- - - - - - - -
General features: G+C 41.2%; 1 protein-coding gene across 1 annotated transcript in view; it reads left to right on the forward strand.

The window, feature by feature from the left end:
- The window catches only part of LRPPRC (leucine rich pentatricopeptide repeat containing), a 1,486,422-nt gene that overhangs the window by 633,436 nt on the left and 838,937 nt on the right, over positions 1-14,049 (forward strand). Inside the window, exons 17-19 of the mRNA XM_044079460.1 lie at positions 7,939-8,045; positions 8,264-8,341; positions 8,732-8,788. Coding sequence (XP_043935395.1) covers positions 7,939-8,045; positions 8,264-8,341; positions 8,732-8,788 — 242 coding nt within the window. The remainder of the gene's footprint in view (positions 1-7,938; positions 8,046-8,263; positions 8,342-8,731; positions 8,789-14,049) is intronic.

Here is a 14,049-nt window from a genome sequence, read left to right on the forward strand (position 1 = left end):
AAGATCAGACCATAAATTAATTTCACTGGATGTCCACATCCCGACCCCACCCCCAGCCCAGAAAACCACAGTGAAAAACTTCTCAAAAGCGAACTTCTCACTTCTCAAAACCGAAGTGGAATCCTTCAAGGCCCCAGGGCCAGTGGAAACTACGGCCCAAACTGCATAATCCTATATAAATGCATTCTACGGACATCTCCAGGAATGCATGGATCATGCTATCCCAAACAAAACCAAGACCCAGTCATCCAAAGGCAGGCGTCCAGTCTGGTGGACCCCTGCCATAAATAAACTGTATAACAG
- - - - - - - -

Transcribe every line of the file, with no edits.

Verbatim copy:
General features: G+C 41.2%; 1 protein-coding gene across 1 annotated transcript in view; it reads left to right on the forward strand.

The window, feature by feature from the left end:
- The window catches only part of LRPPRC (leucine rich pentatricopeptide repeat containing), a 1,486,422-nt gene that overhangs the window by 633,436 nt on the left and 838,937 nt on the right, over positions 1-14,049 (forward strand). Inside the window, exons 17-19 of the mRNA XM_044079460.1 lie at positions 7,939-8,045; positions 8,264-8,341; positions 8,732-8,788. Coding sequence (XP_043935395.1) covers positions 7,939-8,045; positions 8,264-8,341; positions 8,732-8,788 — 242 coding nt within the window. The remainder of the gene's footprint in view (positions 1-7,938; positions 8,046-8,263; positions 8,342-8,731; positions 8,789-14,049) is intronic.

Here is a 14,049-nt window from a genome sequence, read left to right on the forward strand (position 1 = left end):
AAGATCAGACCATAAATTAATTTCACTGGATGTCCACATCCCGACCCCACCCCCAGCCCAGAAAACCACAGTGAAAAACTTCTCAAAAGCGAACTTCTCACTTCTCAAAACCGAAGTGGAATCCTTCAAGGCCCCAGGGCCAGTGGAAACTACGGCCCAAACTGCATAATCCTATATAAATGCATTCTACGGACATCTCCAGGAATGCATGGATCATGCTATCCCAAACAAAACCAAGACCCAGTCATCCAAAGGCAGGCGTCCAGTCTGGTGGACCCCTGCCATAAATAAACTGTATAACAG